10th World Congress in Probability and Statistics

Contributed Session (live Q&A at Track 1, 11:30AM KST)

Contributed 29

Spatial Data Analysis

11:30 AM — 12:00 PM KST
Jul 20 Tue, 10:30 PM — 11:00 PM EDT

Wild bootstrap for high-dimensional spatial data

Daisuke Kurisu (Tokyo Institute of Technology)

This study establishes a high-dimensional CLT for the sample mean of p-dimensional spatial data observed over irregularly spaced sampling sites in R^d, allowing the dimension p to be much larger than the sample size n. We adopt a stochastic sampling scheme that can flexibly generate irregularly spaced sampling sites and include both pure increasing domain and mixed increasing domain frameworks. To facilitate statistical inference, we develop the spatially dependent wild bootstrap (SDWB) and justify its asymptotic validity in high dimensions by deriving error bounds that hold almost surely conditionally on the stochastic sampling sites. Our dependence conditions on the underlying random field cover a wide class of random fields such as Gaussian random fields and continuous autoregressive moving average random fields. Through numerical simulations and a real data analysis, we demonstrate the usefulness of our bootstrap-based inference in several applications, including joint confidence interval construction for high-dimensional spatial data and change-point detection for spatio-temporal data.

Lifting scheme for streamflow data in river networks

Seoncheol Park (Chungbuk National University)

In this presentation, we suggest a new multiscale method for analyzing water pollutant data located in river networks. The main idea of the proposed method is to adapt the conventional lifting scheme, reflecting the characteristics of streamflow data in the river network domain. Due to the complexity of the data domain structure, it is difficult to apply the lifting scheme to the streamflow data directly. To solve this problem, we propose a new lifting scheme algorithm for streamflow data that incorporates flow-adaptive neighborhood selection, flow proportional weight generation, and flow-length adaptive removal point selection. A nondecimated version of the proposed lifting scheme is also suggested. We will provide a simulation study and a real data analysis of water pollutant data observed on the Geum-River basin in South Korea.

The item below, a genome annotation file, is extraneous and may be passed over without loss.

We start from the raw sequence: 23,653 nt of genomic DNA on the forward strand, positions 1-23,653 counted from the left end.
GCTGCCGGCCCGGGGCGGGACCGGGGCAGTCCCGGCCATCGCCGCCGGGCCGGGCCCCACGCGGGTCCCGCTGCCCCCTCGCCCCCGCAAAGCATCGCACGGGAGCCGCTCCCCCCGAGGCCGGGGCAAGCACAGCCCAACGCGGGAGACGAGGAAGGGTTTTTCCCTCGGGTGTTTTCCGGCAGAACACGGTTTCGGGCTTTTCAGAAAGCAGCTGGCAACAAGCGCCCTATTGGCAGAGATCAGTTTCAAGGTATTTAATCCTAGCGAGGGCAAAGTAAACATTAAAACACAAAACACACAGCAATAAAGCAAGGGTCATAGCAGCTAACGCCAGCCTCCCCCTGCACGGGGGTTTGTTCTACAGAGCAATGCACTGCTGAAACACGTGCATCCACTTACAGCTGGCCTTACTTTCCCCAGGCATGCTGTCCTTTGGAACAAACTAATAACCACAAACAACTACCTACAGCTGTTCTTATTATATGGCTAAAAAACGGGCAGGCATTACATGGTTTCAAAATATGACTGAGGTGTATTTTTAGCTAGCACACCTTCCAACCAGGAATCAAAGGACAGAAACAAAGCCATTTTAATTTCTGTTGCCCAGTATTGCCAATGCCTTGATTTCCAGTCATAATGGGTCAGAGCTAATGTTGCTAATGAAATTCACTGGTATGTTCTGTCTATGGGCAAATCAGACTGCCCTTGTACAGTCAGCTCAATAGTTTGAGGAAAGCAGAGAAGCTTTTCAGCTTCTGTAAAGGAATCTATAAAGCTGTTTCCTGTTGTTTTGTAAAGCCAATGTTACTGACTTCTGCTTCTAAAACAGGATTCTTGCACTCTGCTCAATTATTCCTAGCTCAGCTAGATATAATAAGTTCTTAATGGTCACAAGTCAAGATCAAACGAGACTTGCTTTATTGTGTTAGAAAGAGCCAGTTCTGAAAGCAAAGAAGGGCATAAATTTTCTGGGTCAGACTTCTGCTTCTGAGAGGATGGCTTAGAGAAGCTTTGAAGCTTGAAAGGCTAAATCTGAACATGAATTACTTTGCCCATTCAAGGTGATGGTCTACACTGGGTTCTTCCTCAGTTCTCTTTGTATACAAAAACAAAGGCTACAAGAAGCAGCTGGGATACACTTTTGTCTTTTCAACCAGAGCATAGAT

Optimal designs for some bivariate cokriging models

Subhadra Dasgupta (Indian Institute of Technology Bambay-Monash Research Academy)

This article focuses on the estimation and design aspects of a bivariate collocated cokriging experiment. For a large class of covariance matrices a linear dependency criterion is identified, which allows the best linear unbiased estimator of the primary variable in a bivariate collocated cokriging setup to reduce to a univariate kriging estimator. Exact optimal designs for efficient prediction for such simple and ordinary reduced cokriging models, with one dimensional inputs are determined. Designs are found by minimizing the maximum and integrated prediction variance, where the primary variable is an Ornstein-Uhlenbeck process. For simple and ordinary cokriging models with known covariance parameters, the equispaced design is shown to be optimal for both criterion functions. The more realistic scenario of unknown covariance parameters is addressed by assuming prior distributions on the parameter vector, thus adopting a Bayesian approach to the design problem. The equispaced design is proved to be the Bayesian optimal design for both criteria. The work is motivated by designing an optimal water monitoring system for an Indian river.

Q&A for Contributed Session 29

This talk does not have an abstract.

Session Chair

Yaeji Lim (Chung-Ang University)

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